Article

Development of Preschool and Academic Skills in Children Born Very Preterm

Department of Pediatrics, Division of Neonatology, Erasmus University Medical Centre, Sophia Children's Hospital, Rotterdam, The Netherlands.
The Journal of pediatrics (Impact Factor: 3.74). 01/2011; 158(1):51-6. DOI: 10.1016/j.jpeds.2010.06.052
Source: PubMed

ABSTRACT To examine performance in preschool and academic skills in very preterm (gestational age ≤ 30 weeks) and term-born comparison children aged 4 to 12 years.
Very preterm children (n = 200; mean age, 8.2 ± 2.5 years) born between 1996 and 2004 were compared with 230 term-born children (mean age, 8.3 ± 2.3). The Dutch National Pupil Monitoring System was used to measure preschool numerical reasoning and early linguistics, and primary school simple and complex word reading, reading comprehension, spelling, and mathematics/arithmetic. With univariate analyses of variance, we assessed the effects of preterm birth on performance across grades and on grade retention.
In preschool, very preterm children performed comparably with term-born children in early linguistics, but perform more poorly (0.7 standard deviation [SD]) in numerical reasoning skills. In primary school, very preterm children scored 0.3 SD lower in complex word reading and 0.6 SD lower in mathematics/arithmetic, but performed comparably with peers in reading comprehension and spelling. They had a higher grade repeat rate (25.5%), although grade repeat did not improve their academic skills.
Very preterm children do well in early linguistics, reading comprehension, and spelling, but have clinically significant deficits in numerical reasoning skills and mathematics/arithmetic, which persist with time.

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    • "Children born extremely preterm continue exhibiting difficulties in cognition, inhibition , and perceptual-motor skills in kindergarten compared to peers born full term [6]. Difficulty with executive function persists into school age, especially in the areas of response inhibition, planning, and verbal and spatial working memory skills [7] [8] [9] [10]. "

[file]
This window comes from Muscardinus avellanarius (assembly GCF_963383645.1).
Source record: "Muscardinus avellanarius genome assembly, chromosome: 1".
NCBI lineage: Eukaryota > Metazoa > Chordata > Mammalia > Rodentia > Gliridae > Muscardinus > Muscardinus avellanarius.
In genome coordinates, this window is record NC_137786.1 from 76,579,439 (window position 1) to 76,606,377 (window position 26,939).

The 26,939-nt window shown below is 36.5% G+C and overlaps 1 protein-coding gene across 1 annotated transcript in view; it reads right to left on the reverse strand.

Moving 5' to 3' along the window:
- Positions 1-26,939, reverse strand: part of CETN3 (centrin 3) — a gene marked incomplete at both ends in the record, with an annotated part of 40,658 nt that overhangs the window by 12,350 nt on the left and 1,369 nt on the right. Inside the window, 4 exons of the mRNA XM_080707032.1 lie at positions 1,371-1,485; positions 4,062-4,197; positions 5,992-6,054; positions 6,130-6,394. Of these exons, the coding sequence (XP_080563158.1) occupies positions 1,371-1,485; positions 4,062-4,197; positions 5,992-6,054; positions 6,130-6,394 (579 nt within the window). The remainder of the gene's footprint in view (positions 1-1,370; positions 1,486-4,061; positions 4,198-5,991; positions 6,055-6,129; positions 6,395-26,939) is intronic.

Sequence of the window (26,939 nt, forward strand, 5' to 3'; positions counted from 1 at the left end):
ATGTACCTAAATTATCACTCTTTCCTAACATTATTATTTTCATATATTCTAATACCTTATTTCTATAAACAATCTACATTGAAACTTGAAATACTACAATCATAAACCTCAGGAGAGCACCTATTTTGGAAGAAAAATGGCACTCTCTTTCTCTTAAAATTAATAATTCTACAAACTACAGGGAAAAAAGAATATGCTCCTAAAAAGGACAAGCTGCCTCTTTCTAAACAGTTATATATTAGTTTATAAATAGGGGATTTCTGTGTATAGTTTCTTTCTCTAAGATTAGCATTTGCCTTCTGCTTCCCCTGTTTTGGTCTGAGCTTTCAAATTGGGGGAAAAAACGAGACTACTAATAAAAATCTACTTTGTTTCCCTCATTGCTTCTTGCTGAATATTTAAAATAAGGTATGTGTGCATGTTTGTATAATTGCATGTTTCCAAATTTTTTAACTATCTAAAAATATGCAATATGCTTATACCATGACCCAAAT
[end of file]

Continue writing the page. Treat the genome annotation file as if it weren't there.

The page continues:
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    ABSTRACT: To examine executive functioning in very preterm (gestational age ≤30 wks) children at 4 to 12 years of age. Two-hundred very preterm (106 males, 94 females; mean gestational age 28.1wks, SD 1.4; mean age 8y 2mo, SD 2y 6mo) and 230 term children (106 males, 124 females; mean gestational age 39.9wks, SD 1.2; mean age 8y 4mo, SD 2y 3mo) without severe disabilities, born between 1996 and 2004, were assessed on an executive function battery comprising response inhibition, interference control, switching, verbal fluency, verbal and spatial working memory, and planning. Multiple regression analyses examined group differences while adjusting for effects of parental education, age, sex, and speed indices. Relative to children born at term, very preterm children had significant (p(s) <0.02; where p(s) represents p-values) deficits in verbal fluency (0.5 standardized mean differences [SMD]), response inhibition (0.4 SMD), planning (0.4 SMD), and verbal and spatial working memory (0.3 SMD), independent of slow and highly fluctuating processing speed. A significant group by age interaction indicated that group differences for response inhibition decreased between 4 and 12 years. Very preterm birth is associated with a profile of affected and non-affected executive functions independent of impaired speed. Deficits are of small to moderate magnitude and persist over time, except for response inhibition for which very preterm children catch up with peers.
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